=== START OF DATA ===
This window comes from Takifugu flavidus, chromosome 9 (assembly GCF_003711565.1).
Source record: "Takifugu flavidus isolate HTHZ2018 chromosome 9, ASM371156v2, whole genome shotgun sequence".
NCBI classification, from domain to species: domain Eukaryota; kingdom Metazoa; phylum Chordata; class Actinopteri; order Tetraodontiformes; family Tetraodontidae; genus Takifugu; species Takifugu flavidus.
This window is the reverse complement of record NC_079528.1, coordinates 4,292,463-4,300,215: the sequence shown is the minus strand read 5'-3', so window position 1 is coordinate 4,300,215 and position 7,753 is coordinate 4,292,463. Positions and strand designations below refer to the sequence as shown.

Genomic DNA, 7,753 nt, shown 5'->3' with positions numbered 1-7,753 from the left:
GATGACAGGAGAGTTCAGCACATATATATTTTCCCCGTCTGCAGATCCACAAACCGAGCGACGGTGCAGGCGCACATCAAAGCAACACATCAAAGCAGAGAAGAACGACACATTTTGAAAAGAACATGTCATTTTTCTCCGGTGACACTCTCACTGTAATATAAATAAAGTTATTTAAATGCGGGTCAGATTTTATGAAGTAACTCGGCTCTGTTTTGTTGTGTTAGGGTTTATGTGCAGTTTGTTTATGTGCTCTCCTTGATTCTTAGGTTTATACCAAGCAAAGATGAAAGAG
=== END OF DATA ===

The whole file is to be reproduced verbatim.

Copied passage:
This window comes from Takifugu flavidus, chromosome 9 (assembly GCF_003711565.1).
Source record: "Takifugu flavidus isolate HTHZ2018 chromosome 9, ASM371156v2, whole genome shotgun sequence".
NCBI classification, from domain to species: domain Eukaryota; kingdom Metazoa; phylum Chordata; class Actinopteri; order Tetraodontiformes; family Tetraodontidae; genus Takifugu; species Takifugu flavidus.
This window is the reverse complement of record NC_079528.1, coordinates 4,292,463-4,300,215: the sequence shown is the minus strand read 5'-3', so window position 1 is coordinate 4,300,215 and position 7,753 is coordinate 4,292,463. Positions and strand designations below refer to the sequence as shown.

Genomic DNA, 7,753 nt, shown 5'->3' with positions numbered 1-7,753 from the left:
GATGACAGGAGAGTTCAGCACATATATATTTTCCCCGTCTGCAGATCCACAAACCGAGCGACGGTGCAGGCGCACATCAAAGCAACACATCAAAGCAGAGAAGAACGACACATTTTGAAAAGAACATGTCATTTTTCTCCGGTGACACTCTCACTGTAATATAAATAAAGTTATTTAAATGCGGGTCAGATTTTATGAAGTAACTCGGCTCTGTTTTGTTGTGTTAGGGTTTATGTGCAGTTTGTTTATGTGCTCTCCTTGATTCTTAGGTTTATACCAAGCAAAGATGAAAGAG